(Margaret Ferguson Books/ FSG, 2013)
Junior Library Guild selection
Cooperative Children’s Book Center (CCBC) Choice Book 2014
Bank Street College of Education Best Children’s Books of the Year
How I Came to Write This Book:
This is the first time I ever drew an idea for a book from real life, that is to say, from the real life of someone I don’t personally know. Some years ago I read a newspaper story about a local middle school with a zero tolerance policy for drugs and weapons, which attracted national attention when one honor student faced serious penalties for bringing a knife to school by mistake, contained in her mother’s lunch.
What interested me in crafting the story was not writing a denunciation of zero tolerance policies, which do seem quite obviously flawed. What was interesting to me was seeing how a “perfect girl” can change when she confronts a world that is decidedly imperfect, as well as the question of how you respond to life’s unfairness. E.g., how fair do you have to be to someone who, however reluctantly, is taking steps to destroy you?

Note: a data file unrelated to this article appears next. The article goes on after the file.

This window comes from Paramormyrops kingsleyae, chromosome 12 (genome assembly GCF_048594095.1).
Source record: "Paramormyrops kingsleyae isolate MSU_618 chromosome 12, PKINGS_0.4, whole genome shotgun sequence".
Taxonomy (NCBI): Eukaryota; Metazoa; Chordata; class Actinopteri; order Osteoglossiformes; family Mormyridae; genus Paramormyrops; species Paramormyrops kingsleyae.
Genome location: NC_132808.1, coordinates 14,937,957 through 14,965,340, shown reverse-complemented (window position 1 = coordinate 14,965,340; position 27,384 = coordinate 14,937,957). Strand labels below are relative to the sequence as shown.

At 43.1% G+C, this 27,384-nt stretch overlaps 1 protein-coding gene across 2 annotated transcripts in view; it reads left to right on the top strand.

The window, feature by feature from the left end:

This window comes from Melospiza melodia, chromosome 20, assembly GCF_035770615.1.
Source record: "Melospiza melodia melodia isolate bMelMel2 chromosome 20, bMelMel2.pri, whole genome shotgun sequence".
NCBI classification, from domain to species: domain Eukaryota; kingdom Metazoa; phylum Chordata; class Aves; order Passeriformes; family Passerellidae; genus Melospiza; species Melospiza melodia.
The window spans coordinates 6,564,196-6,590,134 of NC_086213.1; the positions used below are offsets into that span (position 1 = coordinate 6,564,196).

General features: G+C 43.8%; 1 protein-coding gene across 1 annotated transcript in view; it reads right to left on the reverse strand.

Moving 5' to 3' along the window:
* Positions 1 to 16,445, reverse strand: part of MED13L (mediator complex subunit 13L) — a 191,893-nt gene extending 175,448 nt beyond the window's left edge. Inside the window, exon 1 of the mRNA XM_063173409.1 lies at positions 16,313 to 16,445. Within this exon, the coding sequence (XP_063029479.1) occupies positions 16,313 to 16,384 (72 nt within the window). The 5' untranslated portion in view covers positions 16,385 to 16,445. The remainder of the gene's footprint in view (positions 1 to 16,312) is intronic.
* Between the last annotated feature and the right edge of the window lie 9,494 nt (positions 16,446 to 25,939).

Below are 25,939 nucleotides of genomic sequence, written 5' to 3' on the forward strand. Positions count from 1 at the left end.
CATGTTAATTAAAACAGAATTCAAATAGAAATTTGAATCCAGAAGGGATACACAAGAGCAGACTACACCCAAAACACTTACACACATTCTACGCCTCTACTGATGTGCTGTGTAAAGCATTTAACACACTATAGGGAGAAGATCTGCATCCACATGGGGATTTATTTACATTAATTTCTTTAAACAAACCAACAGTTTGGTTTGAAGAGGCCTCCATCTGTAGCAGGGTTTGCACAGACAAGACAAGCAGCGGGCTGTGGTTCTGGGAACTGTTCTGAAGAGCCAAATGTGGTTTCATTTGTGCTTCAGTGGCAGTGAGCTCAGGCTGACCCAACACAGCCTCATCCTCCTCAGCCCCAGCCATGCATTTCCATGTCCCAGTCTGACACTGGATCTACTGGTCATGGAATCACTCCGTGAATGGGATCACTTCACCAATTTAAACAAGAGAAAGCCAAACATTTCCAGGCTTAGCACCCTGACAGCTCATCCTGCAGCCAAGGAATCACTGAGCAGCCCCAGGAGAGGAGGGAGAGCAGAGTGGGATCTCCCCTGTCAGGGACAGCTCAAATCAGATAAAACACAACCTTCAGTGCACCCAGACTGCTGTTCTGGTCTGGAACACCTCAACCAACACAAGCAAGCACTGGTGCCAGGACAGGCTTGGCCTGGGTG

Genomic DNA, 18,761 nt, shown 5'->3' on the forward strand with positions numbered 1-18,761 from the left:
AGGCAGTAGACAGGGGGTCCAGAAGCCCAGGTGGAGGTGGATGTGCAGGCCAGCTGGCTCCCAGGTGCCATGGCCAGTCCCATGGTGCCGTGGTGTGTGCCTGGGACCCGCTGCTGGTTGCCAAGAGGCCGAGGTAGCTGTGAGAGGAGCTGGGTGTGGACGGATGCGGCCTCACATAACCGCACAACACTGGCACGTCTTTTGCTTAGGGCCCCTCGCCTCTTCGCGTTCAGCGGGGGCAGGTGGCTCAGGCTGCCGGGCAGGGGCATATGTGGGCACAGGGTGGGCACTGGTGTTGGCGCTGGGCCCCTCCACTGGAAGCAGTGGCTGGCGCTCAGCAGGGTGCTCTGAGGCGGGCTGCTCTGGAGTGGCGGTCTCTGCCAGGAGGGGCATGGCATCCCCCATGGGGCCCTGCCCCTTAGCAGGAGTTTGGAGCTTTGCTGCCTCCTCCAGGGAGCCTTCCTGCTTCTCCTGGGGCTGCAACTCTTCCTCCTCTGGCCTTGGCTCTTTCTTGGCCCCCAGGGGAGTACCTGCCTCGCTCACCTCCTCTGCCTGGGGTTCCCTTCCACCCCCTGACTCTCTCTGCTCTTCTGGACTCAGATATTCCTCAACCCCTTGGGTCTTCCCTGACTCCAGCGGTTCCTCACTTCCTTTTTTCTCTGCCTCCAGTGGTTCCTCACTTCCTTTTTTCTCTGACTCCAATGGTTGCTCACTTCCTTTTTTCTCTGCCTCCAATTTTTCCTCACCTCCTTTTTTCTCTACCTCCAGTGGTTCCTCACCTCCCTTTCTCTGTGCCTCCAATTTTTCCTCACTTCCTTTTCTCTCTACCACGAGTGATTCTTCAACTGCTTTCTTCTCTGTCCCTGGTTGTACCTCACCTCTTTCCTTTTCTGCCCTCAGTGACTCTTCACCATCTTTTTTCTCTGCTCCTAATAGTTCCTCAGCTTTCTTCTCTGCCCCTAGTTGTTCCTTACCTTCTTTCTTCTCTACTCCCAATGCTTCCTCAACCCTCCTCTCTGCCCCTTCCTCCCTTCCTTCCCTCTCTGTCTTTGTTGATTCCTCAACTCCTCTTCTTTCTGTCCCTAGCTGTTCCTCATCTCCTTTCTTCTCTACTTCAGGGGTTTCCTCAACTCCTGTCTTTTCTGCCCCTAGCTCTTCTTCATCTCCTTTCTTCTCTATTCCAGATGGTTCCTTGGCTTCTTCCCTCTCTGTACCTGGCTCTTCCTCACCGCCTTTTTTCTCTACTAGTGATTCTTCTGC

As a member of the Leadership Club and an honor student at Longwood Middle School, Sierra Shepard helped create the banner announcing its creed: “Rules Respect Responsibility Reliability.” The school has established an ironclad zero-tolerance policy on weapons, but when Sierra accidentally takes her mother’s lunch bag to school, she finds it contains a paring knife. A loyal rule-follower, the seventh grader turns the knife in to the office, assuming that her spotless record will exempt her from the consequences of breaking a rule. That is not the case. Sierra begins a weeklong in-school suspension during which she questions her assumptions about following rules, her classmates, her parents, and school administrators. Sierra also reexamines her feelings about Luke Bishop, the school “bad boy” who is more complex and interesting than she thought. Sierra is a realistic and appealing character whose experiences will resonate with readers who enjoy stories about school and friends. This compelling novel could also spark a discussion about the slippery nature of rules and how they are enforced. . . .
Provocative and fun, from a master of the school story.